Wednesday, October 6, 2010
Beeronomics: Middle Class Spending on Alcohol is Down
The Wall Street Journal reports on data from the Consumer Expenditures Survey that show that average spending on alcohol for those in the middle income quintile fell more than 20 percent last year. But is this bad or good news for beer? As the article points out this does not mean that they are consuming any less alcohol, they may instead be switching to lower coast alternatives. They may be moving from whiskey to beer for example or from expensive whiskey to less expensive whiskey. It all gets back to whether beer (and especially craft beer) is a normal good or an 'inferior' good. Don't get mad beer lovers, inferior is simply a term of art in economics for a good which you consume more of when income declines. Just like how you might switch to hamburger and away from sirloin as incomes decline, you might drink less single malt and more craft beer.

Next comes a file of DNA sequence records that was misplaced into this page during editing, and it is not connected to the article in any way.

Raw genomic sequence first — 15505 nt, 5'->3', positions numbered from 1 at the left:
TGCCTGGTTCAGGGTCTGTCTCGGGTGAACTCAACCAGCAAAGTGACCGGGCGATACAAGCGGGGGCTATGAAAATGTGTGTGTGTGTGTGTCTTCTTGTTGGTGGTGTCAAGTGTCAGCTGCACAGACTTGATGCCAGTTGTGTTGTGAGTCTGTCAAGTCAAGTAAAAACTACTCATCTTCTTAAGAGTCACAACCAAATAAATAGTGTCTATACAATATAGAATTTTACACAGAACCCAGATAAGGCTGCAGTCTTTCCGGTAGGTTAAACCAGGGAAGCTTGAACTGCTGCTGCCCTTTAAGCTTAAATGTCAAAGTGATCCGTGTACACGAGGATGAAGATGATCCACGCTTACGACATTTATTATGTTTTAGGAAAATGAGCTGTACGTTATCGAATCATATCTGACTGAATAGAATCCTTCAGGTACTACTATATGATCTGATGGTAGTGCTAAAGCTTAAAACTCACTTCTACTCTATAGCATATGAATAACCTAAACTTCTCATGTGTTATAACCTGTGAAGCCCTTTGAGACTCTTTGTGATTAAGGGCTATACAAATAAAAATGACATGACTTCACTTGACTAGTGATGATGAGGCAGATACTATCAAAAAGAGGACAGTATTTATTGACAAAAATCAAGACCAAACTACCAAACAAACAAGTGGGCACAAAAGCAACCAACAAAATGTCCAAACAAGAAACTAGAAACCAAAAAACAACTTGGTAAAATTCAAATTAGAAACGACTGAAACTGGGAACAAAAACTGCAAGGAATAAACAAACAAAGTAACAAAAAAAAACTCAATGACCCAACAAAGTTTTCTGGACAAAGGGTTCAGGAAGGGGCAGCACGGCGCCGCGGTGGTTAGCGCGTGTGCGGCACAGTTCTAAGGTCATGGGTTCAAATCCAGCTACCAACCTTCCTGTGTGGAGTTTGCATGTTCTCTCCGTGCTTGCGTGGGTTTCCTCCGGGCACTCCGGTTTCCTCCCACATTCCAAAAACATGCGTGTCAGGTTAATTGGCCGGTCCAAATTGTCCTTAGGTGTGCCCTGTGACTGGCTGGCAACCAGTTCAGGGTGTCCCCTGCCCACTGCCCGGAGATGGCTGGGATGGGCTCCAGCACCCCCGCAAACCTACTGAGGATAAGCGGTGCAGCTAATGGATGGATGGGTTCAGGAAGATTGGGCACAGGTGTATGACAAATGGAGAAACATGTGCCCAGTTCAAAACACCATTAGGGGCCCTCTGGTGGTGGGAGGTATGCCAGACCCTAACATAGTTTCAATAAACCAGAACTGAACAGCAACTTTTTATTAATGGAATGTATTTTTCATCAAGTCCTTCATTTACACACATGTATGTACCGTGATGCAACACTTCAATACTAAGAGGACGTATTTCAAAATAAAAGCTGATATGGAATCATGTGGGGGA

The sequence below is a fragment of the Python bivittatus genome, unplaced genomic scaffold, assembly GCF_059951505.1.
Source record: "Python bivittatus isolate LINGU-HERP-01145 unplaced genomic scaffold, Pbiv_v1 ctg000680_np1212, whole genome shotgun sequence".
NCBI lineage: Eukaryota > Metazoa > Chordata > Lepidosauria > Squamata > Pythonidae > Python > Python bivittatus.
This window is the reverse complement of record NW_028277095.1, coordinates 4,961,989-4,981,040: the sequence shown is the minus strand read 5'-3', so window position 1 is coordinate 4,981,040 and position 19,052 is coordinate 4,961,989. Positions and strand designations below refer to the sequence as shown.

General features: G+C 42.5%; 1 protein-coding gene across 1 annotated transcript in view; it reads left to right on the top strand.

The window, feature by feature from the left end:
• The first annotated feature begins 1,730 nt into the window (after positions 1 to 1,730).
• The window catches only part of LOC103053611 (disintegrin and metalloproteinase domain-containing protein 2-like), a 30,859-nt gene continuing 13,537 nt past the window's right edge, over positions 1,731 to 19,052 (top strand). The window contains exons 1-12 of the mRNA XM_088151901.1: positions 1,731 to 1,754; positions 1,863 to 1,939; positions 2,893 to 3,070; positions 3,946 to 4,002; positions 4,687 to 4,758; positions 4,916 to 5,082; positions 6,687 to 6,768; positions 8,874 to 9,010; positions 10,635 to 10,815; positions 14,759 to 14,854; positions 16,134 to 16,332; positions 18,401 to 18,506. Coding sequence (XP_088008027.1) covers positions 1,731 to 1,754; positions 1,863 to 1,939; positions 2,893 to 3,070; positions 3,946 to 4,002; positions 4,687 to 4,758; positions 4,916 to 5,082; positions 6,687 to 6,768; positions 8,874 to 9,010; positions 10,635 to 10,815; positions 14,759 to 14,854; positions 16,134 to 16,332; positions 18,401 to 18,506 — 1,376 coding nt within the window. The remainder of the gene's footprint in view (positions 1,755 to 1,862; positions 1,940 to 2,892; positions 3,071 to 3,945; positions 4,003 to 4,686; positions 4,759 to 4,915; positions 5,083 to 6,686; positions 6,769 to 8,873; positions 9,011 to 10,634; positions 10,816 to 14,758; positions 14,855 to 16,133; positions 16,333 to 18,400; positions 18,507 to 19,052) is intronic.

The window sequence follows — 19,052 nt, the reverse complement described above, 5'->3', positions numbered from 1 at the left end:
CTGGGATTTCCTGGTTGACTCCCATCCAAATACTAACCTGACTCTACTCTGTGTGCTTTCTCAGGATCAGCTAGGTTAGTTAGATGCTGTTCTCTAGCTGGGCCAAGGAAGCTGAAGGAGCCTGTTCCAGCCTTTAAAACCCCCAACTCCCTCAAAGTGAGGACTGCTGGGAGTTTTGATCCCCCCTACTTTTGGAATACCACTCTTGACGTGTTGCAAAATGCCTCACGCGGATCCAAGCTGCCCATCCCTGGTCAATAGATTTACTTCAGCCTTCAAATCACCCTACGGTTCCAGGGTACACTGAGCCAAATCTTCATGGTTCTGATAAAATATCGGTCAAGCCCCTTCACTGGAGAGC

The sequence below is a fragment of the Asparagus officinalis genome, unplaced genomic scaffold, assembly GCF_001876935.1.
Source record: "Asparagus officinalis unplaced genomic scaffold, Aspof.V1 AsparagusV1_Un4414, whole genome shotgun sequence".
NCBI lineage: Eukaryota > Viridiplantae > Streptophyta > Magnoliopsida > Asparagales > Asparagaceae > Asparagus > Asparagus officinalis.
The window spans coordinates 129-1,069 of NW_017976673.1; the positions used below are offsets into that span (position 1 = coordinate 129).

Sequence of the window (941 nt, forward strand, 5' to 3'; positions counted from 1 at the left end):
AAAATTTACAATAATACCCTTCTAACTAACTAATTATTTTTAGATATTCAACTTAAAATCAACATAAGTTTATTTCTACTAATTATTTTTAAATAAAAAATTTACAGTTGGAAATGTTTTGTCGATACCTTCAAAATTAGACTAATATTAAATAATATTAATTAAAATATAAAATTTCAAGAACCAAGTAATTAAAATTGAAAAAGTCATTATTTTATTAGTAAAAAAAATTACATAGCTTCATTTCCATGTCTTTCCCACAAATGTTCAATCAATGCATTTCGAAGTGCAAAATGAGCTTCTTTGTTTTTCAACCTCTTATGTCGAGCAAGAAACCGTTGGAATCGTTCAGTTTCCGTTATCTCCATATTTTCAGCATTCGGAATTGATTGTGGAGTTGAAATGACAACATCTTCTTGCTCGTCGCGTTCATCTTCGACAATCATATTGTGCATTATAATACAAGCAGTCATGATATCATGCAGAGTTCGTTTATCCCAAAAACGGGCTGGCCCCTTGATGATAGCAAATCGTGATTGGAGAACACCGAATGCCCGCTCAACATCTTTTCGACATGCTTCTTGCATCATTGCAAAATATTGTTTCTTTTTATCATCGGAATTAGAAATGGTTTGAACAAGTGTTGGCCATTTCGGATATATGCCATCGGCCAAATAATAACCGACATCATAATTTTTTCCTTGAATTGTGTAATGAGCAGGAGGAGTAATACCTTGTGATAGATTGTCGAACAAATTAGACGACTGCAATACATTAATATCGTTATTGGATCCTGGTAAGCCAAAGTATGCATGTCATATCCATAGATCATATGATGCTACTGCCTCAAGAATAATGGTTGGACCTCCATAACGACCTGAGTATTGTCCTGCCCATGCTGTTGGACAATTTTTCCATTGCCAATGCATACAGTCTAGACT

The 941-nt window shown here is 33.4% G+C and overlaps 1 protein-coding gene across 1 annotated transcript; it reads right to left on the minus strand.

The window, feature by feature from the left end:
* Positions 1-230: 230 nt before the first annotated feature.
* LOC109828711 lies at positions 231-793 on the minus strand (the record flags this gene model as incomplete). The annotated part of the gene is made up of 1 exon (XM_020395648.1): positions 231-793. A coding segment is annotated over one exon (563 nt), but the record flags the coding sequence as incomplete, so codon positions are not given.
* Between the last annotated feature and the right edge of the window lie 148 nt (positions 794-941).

Anyway, looking at the beer statistics it is imports that are suffering which I think is more of a symptom of the growing domestic craft beer awareness. For a while it used to be if you wanted good beer you almost had to go import, but no more.
Interestingly, the wealthy spent more on alcohol during this same period. There is some sort of joke in here about using alcohol to assuage the guilt of rising income inequality but I am not going to make it.